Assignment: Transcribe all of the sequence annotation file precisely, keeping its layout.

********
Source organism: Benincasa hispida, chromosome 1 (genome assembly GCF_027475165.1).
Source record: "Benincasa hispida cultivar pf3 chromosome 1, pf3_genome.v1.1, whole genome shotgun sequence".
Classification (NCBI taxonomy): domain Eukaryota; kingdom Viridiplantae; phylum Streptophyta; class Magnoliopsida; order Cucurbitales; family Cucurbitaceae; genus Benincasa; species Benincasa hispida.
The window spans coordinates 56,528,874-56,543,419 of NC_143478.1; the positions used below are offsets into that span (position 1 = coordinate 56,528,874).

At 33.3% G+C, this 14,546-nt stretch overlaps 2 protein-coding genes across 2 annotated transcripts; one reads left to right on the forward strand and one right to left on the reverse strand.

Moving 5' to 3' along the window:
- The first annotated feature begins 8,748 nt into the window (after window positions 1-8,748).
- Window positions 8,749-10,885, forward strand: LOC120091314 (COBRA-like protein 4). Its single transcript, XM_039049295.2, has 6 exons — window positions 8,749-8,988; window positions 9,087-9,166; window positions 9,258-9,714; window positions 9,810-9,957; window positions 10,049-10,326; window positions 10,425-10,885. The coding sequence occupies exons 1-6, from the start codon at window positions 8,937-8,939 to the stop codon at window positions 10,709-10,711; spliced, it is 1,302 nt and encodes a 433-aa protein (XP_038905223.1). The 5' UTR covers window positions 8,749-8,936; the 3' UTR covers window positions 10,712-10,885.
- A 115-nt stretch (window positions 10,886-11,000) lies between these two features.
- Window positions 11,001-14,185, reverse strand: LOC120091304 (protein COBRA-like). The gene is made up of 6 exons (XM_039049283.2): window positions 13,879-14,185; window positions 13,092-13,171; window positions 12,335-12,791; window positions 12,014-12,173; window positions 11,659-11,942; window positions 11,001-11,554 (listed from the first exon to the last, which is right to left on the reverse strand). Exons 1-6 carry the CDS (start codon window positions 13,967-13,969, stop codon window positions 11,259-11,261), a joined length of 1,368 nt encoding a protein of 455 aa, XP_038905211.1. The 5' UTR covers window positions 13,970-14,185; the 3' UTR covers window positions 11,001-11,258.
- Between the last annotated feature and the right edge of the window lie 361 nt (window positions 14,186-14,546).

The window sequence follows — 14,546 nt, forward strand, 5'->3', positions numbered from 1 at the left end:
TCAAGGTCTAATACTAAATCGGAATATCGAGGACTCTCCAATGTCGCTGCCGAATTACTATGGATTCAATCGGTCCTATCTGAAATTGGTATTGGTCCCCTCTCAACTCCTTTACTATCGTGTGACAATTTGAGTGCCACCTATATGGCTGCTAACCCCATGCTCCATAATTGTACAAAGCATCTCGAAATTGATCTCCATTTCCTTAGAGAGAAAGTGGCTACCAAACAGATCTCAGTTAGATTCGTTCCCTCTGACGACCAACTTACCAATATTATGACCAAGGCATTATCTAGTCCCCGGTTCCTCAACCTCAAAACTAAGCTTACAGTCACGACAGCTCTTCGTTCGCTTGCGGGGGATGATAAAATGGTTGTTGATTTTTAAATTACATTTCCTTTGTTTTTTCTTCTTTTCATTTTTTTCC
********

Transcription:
Source organism: Benincasa hispida, chromosome 1 (genome assembly GCF_027475165.1).
Source record: "Benincasa hispida cultivar pf3 chromosome 1, pf3_genome.v1.1, whole genome shotgun sequence".
Classification (NCBI taxonomy): domain Eukaryota; kingdom Viridiplantae; phylum Streptophyta; class Magnoliopsida; order Cucurbitales; family Cucurbitaceae; genus Benincasa; species Benincasa hispida.
The window spans coordinates 56,528,874-56,543,419 of NC_143478.1; the positions used below are offsets into that span (position 1 = coordinate 56,528,874).

At 33.3% G+C, this 14,546-nt stretch overlaps 2 protein-coding genes across 2 annotated transcripts; one reads left to right on the forward strand and one right to left on the reverse strand.

Moving 5' to 3' along the window:
- The first annotated feature begins 8,748 nt into the window (after window positions 1-8,748).
- Window positions 8,749-10,885, forward strand: LOC120091314 (COBRA-like protein 4). Its single transcript, XM_039049295.2, has 6 exons — window positions 8,749-8,988; window positions 9,087-9,166; window positions 9,258-9,714; window positions 9,810-9,957; window positions 10,049-10,326; window positions 10,425-10,885. The coding sequence occupies exons 1-6, from the start codon at window positions 8,937-8,939 to the stop codon at window positions 10,709-10,711; spliced, it is 1,302 nt and encodes a 433-aa protein (XP_038905223.1). The 5' UTR covers window positions 8,749-8,936; the 3' UTR covers window positions 10,712-10,885.
- A 115-nt stretch (window positions 10,886-11,000) lies between these two features.
- Window positions 11,001-14,185, reverse strand: LOC120091304 (protein COBRA-like). The gene is made up of 6 exons (XM_039049283.2): window positions 13,879-14,185; window positions 13,092-13,171; window positions 12,335-12,791; window positions 12,014-12,173; window positions 11,659-11,942; window positions 11,001-11,554 (listed from the first exon to the last, which is right to left on the reverse strand). Exons 1-6 carry the CDS (start codon window positions 13,967-13,969, stop codon window positions 11,259-11,261), a joined length of 1,368 nt encoding a protein of 455 aa, XP_038905211.1. The 5' UTR covers window positions 13,970-14,185; the 3' UTR covers window positions 11,001-11,258.
- Between the last annotated feature and the right edge of the window lie 361 nt (window positions 14,186-14,546).

The window sequence follows — 14,546 nt, forward strand, 5'->3', positions numbered from 1 at the left end:
TCAAGGTCTAATACTAAATCGGAATATCGAGGACTCTCCAATGTCGCTGCCGAATTACTATGGATTCAATCGGTCCTATCTGAAATTGGTATTGGTCCCCTCTCAACTCCTTTACTATCGTGTGACAATTTGAGTGCCACCTATATGGCTGCTAACCCCATGCTCCATAATTGTACAAAGCATCTCGAAATTGATCTCCATTTCCTTAGAGAGAAAGTGGCTACCAAACAGATCTCAGTTAGATTCGTTCCCTCTGACGACCAACTTACCAATATTATGACCAAGGCATTATCTAGTCCCCGGTTCCTCAACCTCAAAACTAAGCTTACAGTCACGACAGCTCTTCGTTCGCTTGCGGGGGATGATAAAATGGTTGTTGATTTTTAAATTACATTTCCTTTGTTTTTTCTTCTTTTCATTTTTTTCC